Between Bella’s aching is an unkind battle between two fan-girl camps. One rooting for Edward, the other for Jacob. Throw in a battle or two, a few odd back-stories (Jasper played by Jackson Rathbone and Nikki Reed gets a better deal than the rest) and an almost rival-male bonding scene ("I am hotter than you", Jacob literary says to Edward in one scene) and you’re done for this part. Oh yeah, and there’s Dakota Fanning (unblinking, mind-controlling, creepier looking) in there somewhere too.

Released by Summit Entertainment, "The Twilight Saga: Eclipse" is rated PG-13. There’s plenty of decapitation by speed-running vampires and oversized wolves, slimmer and sexier looking figures (not for Ms. Stewart, though), toned bodies and still-chaste relationships.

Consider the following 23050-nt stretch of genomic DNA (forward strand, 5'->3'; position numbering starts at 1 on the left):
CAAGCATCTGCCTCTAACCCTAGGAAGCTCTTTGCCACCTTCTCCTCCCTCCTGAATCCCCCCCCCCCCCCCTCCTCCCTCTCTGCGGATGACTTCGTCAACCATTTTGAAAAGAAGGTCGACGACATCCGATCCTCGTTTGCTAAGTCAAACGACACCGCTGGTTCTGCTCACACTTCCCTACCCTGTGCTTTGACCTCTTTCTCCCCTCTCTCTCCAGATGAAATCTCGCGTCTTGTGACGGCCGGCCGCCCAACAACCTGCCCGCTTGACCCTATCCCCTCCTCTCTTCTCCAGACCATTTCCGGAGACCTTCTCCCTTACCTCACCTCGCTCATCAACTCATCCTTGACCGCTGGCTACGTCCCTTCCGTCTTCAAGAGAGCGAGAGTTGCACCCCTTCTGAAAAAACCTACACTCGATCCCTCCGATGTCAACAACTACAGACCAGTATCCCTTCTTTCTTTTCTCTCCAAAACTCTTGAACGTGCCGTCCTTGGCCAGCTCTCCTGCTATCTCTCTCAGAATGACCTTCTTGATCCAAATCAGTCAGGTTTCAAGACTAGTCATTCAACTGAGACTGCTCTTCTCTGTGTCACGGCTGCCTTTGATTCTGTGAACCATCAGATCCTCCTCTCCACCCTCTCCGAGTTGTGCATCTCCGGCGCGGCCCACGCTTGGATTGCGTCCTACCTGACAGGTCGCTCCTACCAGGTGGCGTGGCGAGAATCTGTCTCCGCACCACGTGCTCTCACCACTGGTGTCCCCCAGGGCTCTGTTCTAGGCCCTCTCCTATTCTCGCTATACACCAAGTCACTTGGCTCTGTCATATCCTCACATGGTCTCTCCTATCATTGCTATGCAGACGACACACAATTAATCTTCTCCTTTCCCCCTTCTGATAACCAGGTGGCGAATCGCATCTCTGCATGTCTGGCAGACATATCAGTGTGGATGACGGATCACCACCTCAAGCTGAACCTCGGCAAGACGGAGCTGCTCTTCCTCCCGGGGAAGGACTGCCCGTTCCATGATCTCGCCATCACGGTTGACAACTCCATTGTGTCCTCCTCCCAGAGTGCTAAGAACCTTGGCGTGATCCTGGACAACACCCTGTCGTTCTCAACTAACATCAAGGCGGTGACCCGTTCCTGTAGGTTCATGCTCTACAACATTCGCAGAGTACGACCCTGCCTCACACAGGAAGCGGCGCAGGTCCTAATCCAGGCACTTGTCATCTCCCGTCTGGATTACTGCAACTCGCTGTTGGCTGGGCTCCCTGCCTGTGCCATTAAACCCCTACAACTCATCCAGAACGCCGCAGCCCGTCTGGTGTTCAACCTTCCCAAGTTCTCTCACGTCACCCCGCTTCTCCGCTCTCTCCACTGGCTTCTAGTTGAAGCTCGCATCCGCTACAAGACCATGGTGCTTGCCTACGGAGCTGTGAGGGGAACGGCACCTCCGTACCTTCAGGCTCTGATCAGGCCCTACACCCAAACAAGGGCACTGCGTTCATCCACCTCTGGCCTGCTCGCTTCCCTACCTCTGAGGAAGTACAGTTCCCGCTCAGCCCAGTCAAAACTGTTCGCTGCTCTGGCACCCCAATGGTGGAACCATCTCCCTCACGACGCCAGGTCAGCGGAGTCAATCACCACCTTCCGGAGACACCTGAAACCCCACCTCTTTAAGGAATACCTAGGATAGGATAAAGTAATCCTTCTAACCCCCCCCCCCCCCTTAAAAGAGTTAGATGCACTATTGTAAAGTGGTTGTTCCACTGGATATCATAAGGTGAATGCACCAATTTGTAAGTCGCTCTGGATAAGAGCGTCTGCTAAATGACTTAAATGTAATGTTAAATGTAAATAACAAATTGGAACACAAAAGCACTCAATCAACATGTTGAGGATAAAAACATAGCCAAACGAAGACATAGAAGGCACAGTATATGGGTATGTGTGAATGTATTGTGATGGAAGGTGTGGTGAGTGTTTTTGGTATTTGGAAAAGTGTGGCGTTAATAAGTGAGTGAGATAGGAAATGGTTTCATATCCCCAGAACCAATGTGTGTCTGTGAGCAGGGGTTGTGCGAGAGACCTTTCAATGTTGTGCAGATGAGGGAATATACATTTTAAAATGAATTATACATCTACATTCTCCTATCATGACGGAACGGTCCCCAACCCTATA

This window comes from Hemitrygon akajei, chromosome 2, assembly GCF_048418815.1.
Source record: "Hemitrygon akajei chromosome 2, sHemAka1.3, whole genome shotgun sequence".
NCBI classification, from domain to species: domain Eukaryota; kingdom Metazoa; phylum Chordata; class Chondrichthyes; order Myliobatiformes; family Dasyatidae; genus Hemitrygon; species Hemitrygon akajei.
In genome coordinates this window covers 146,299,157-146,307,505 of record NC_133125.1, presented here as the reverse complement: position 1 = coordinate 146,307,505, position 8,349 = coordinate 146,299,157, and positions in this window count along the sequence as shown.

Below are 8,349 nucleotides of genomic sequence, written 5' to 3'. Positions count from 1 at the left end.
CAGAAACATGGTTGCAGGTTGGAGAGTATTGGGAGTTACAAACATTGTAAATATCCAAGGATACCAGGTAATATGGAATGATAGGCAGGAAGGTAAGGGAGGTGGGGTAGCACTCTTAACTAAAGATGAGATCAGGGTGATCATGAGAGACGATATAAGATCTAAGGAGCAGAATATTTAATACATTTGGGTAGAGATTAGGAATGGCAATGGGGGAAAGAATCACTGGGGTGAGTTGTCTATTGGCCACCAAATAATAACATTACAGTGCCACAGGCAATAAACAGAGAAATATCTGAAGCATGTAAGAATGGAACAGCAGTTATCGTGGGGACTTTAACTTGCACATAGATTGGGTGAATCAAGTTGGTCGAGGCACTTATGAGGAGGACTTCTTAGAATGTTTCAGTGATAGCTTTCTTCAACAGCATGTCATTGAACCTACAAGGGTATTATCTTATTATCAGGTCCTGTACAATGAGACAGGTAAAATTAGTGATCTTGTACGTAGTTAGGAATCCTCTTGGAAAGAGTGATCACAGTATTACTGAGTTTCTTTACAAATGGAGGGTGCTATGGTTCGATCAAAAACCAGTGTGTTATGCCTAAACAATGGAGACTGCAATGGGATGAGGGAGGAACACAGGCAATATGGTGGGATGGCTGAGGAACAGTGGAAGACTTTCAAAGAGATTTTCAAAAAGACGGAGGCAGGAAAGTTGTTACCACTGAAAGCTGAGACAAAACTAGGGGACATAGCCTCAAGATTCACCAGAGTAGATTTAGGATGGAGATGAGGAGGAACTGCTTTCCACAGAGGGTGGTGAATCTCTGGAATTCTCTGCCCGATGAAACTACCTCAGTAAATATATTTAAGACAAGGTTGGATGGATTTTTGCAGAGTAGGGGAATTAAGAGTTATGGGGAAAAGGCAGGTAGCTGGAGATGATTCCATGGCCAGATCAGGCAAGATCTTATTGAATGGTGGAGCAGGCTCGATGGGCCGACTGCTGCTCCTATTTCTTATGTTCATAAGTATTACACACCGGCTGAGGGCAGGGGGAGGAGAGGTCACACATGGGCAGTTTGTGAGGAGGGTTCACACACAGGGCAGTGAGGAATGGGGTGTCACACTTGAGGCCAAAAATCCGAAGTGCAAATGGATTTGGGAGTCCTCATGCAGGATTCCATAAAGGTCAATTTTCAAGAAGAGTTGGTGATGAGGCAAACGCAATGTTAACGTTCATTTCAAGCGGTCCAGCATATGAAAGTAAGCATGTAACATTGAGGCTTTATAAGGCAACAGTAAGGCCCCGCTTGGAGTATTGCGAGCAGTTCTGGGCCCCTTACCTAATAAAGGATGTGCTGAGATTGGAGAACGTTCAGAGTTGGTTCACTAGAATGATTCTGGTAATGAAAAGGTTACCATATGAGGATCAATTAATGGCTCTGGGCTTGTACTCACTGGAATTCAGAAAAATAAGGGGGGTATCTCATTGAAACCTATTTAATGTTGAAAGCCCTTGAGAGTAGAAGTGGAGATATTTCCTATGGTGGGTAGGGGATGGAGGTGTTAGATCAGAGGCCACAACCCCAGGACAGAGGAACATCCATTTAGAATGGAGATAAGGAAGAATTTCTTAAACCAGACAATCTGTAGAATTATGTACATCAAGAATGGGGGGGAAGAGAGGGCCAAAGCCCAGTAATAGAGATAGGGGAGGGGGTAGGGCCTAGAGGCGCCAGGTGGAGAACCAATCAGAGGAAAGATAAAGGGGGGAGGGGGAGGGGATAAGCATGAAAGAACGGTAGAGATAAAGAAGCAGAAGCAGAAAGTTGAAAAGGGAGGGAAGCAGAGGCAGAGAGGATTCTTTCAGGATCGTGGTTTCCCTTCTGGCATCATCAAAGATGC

Second Opinion

By Farheen Jawaid

The burdensome love triangle between lackluster humans Bella (Kristen Stewart), pale, glow in the sunlight vampire, Edward (Robert Pattinson) and the ridiculously-toned (shamelessly-displayed) shape-shifting wolf, Jacob (Taylor Lautner), is out in theatres for the third time, repeating old things to death. But thank goodness this one, "Eclipse" it’s called for short, has basic things like elements (other than the leads yearning for each other) and action on the side to make it a tad bit more interesting than the last two movies put together. But that still does not make "The Twilight Saga: Eclipse" (full title) a complete movie experience. It’s as lovesick, teen-angst ridden as the last two "Twilight Saga" movies without any concrete steps taken forward story-wise.